Yes! Parmegiani is a massive influence, and I had the good fortune to set up a diffusion sound system for him when he performed in Toronto in 1993, I was working at The Music Gallery at the time, and he did an amazing performance of Nature/Artifice… just incredible what he and others at the GRM did with sound manipulation techniques in the 60s and beyond… the metal boxes on the record shelf are the 4 parts of Stroboscopic Artefact’s “Stellate Series”, sounds gathered from the experimental frontiers and outer edges of electronic music’ a really interesting and diverse compilation of artists and approaches to experimental electronic music.
I see three beautiful pictures /paintings above your studio desk. What are they? They look like three frames of a film… I noticed that you often worked on animated movies in your career. How is to design sounds and musics for drowings? Is there something very different from normal movies in term of sound design that you want to describe maybe?
Those are prints by Shepard Fairey from his “Andre The Giant Has A Posse” series, that eventually turned into OBEY and the clothing label etc… I do work with animation often, it can be the most creatively challenging and rewarding experience, you basically have the opportunity to create an entire world within a frame, to decide what elements can add to the story or concept, what can be used to draw the audience into that world… animation tends to lean a bit more into the abstract or impressionistic, especially in the kinds of films I work on.
In particular, I’m amazed by the short film you did for the project on the Italian designer Ettore Sottsass. Could you tell me more about the way you worked on that?
I had spoked to Ryan from Wonderlust about collaborating a while ago, and they were just finishing up this short, so the timing worked out well, we were given the finished animation and just jumped in. The sound was created in a very collaborative manner with composer Tobias Norberg, who is a good friend and someone I collaborate with often. Essentially we went in rounds adding music and sound design to picture. Tobias started the process, sent it to me, I would do a scene or two and send back to him; after a week or so we decided on what was needed to finish, and Tobias composed the song at the end of the film. We approached the film in parts, and allowed the poem and animation to guide the mood of each section… the music and sound design are virtually indistinguishable at times, it also really has to flow naturally while doing all of this, which is where the craft comes in. It gets boring have a dedicated music track and a sound design layer format for every film, no matter how abstract the story is: fewer well placed, well thought out layers worked for this one I think, and it’s how I approach sound design in general.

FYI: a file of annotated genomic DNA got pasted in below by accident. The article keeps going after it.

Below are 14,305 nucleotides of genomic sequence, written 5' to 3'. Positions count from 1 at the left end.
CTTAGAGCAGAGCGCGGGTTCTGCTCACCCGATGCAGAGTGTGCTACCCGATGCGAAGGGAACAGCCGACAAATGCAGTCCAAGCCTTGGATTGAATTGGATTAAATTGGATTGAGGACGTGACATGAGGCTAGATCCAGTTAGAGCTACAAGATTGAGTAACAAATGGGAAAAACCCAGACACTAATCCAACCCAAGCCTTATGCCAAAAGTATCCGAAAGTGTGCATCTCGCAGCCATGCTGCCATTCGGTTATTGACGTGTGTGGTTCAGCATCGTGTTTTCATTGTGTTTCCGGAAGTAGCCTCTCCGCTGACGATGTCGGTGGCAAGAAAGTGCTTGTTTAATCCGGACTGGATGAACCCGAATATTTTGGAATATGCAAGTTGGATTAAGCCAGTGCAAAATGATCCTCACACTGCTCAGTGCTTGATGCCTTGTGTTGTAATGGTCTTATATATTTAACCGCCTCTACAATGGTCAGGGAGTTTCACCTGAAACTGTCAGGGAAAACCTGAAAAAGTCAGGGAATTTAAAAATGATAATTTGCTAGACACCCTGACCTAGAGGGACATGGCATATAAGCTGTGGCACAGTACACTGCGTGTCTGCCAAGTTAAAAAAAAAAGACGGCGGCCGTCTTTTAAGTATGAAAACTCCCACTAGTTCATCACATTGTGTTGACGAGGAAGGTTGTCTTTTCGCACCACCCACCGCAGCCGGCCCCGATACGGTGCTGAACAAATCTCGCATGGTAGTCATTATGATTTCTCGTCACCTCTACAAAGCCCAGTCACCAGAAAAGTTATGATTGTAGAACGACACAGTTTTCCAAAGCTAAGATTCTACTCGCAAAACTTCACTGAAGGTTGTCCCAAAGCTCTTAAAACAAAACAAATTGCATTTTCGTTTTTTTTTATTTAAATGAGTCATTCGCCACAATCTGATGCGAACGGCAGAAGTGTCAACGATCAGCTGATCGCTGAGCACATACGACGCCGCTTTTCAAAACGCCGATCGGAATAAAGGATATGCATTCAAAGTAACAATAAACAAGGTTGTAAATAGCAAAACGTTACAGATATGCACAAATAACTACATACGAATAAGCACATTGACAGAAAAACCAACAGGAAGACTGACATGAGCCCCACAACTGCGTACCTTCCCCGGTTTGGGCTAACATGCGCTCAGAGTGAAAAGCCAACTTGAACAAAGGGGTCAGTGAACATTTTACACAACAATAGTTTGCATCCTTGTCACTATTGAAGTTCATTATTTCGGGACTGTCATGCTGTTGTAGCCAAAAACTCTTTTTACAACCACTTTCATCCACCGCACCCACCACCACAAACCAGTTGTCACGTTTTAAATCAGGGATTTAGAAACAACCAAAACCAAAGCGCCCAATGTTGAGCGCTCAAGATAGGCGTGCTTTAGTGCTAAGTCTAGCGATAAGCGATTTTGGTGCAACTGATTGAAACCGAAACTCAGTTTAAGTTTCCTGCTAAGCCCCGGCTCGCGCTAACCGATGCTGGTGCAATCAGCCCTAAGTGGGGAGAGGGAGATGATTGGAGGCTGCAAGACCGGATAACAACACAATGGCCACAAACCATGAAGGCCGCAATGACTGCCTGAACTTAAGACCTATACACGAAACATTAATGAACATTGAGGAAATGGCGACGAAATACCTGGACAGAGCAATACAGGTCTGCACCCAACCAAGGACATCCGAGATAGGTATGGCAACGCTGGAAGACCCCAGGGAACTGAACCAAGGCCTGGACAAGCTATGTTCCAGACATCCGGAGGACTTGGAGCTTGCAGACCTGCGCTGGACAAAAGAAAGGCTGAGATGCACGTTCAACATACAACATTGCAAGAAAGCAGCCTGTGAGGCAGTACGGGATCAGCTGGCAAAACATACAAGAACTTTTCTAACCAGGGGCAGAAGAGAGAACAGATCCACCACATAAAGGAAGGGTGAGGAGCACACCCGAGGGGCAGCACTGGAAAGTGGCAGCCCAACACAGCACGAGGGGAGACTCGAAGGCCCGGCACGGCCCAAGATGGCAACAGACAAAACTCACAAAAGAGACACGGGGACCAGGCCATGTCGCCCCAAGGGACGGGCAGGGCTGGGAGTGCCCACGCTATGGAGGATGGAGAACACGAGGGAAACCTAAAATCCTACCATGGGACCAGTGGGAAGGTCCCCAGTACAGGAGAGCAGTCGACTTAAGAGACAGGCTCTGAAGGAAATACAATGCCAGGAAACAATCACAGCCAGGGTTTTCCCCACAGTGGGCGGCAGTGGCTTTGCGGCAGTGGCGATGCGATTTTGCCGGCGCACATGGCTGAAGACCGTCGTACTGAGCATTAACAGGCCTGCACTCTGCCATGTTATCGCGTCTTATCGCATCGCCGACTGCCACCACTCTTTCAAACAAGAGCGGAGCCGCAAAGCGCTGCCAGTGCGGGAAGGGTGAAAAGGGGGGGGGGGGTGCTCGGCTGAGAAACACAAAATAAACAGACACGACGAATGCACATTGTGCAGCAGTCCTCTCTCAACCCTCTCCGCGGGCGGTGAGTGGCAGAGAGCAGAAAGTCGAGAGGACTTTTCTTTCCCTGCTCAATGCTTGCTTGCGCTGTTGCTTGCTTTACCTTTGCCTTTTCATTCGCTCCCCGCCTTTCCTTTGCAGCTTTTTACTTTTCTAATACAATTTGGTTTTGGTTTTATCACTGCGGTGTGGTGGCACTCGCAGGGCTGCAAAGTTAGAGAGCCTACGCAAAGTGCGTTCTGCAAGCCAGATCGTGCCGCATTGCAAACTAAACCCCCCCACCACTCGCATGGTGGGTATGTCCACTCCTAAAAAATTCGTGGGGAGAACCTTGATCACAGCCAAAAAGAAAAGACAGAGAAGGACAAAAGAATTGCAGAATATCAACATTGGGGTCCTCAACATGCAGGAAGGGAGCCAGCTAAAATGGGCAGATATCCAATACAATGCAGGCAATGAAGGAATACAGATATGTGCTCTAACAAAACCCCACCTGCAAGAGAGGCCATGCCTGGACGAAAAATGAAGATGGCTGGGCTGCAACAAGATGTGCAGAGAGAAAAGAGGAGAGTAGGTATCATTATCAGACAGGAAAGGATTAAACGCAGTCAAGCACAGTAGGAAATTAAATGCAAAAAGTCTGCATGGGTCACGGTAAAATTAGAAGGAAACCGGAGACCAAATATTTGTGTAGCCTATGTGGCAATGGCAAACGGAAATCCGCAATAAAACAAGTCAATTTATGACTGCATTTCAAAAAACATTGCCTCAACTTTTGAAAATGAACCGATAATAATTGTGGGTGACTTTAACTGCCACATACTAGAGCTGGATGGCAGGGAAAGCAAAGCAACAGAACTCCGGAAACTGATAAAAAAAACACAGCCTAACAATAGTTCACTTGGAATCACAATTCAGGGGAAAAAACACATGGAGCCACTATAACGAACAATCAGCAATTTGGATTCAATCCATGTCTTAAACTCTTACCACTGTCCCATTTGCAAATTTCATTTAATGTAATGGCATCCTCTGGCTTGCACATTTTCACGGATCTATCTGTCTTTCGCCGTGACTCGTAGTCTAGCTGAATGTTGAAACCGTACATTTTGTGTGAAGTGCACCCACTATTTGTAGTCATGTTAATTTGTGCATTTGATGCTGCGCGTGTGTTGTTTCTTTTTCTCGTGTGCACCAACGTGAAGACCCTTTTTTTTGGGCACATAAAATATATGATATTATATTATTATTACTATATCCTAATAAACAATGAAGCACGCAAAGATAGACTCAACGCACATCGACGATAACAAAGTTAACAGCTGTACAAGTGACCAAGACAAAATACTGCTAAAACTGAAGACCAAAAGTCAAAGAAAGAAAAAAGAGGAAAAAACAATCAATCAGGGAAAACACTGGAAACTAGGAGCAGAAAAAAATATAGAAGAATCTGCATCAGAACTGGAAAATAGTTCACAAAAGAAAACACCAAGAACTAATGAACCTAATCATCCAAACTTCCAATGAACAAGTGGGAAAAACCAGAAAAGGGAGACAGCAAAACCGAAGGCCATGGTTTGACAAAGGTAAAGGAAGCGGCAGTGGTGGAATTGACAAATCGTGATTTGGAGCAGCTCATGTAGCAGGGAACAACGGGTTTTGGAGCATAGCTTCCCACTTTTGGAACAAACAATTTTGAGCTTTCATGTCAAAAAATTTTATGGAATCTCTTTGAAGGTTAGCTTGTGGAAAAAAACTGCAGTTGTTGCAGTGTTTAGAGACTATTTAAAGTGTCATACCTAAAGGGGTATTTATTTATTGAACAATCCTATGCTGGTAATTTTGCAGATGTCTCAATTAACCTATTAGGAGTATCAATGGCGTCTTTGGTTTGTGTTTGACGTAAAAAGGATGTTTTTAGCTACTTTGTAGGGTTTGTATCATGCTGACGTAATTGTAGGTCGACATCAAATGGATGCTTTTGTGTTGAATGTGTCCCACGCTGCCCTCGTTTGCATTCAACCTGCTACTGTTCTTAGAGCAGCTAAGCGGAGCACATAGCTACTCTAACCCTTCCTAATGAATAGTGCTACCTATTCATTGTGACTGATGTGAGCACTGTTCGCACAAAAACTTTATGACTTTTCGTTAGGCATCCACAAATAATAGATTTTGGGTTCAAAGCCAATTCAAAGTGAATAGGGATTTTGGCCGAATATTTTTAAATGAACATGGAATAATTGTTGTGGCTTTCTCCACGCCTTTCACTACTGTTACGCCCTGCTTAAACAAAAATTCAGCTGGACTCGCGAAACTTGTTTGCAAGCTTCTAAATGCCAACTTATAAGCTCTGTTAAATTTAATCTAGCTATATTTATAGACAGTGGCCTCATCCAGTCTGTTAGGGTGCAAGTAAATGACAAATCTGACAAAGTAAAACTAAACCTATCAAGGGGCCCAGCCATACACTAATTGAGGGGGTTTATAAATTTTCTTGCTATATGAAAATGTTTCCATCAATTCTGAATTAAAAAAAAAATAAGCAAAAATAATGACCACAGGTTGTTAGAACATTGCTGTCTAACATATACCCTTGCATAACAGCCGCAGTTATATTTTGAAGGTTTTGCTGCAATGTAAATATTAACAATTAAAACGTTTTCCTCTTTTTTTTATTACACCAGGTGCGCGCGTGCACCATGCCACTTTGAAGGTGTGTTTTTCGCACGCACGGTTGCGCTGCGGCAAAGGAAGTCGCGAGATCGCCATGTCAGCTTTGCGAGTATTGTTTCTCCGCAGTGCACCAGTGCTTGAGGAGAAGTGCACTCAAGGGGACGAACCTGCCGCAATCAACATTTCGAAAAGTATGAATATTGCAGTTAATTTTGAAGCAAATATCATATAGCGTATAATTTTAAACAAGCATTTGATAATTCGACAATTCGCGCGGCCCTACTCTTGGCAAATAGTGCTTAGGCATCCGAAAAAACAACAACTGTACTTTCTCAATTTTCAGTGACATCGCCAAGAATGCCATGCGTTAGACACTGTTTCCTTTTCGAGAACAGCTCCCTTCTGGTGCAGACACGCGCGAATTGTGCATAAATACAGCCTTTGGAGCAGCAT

John Black is the founder of CYPHER, a creative sound design and original music studio that has been consistently producing since cypheraudio.com launched in 2000. He has collaborated with some of the motion industry’s top designers, directors and studios on a broad range of award winning projects, from curated art to client commissions. Both alone and with a team of collaborators, CYPHER continues to evolve and permeate, actively obscuring the division between sound design and music.